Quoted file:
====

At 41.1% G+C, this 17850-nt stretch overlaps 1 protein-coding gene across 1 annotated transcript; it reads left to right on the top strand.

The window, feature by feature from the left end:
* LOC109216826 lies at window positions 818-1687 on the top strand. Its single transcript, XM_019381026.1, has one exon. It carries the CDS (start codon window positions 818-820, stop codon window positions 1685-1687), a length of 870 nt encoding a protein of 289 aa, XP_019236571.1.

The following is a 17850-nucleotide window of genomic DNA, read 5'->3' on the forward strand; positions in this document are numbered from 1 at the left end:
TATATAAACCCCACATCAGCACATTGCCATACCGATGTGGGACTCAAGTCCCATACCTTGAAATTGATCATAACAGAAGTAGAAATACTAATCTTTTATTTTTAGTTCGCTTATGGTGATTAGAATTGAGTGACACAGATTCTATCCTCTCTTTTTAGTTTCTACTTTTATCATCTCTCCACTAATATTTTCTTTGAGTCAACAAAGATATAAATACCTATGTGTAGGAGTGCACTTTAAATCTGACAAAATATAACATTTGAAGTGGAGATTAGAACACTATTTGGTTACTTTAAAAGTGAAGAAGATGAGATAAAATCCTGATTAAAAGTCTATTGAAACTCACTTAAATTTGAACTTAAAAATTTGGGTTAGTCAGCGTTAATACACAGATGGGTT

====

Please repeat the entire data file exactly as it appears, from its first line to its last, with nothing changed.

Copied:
At 41.1% G+C, this 17850-nt stretch overlaps 1 protein-coding gene across 1 annotated transcript; it reads left to right on the top strand.

The window, feature by feature from the left end:
* LOC109216826 lies at window positions 818-1687 on the top strand. Its single transcript, XM_019381026.1, has one exon. It carries the CDS (start codon window positions 818-820, stop codon window positions 1685-1687), a length of 870 nt encoding a protein of 289 aa, XP_019236571.1.

The following is a 17850-nucleotide window of genomic DNA, read 5'->3' on the forward strand; positions in this document are numbered from 1 at the left end:
TATATAAACCCCACATCAGCACATTGCCATACCGATGTGGGACTCAAGTCCCATACCTTGAAATTGATCATAACAGAAGTAGAAATACTAATCTTTTATTTTTAGTTCGCTTATGGTGATTAGAATTGAGTGACACAGATTCTATCCTCTCTTTTTAGTTTCTACTTTTATCATCTCTCCACTAATATTTTCTTTGAGTCAACAAAGATATAAATACCTATGTGTAGGAGTGCACTTTAAATCTGACAAAATATAACATTTGAAGTGGAGATTAGAACACTATTTGGTTACTTTAAAAGTGAAGAAGATGAGATAAAATCCTGATTAAAAGTCTATTGAAACTCACTTAAATTTGAACTTAAAAATTTGGGTTAGTCAGCGTTAATACACAGATGGGTT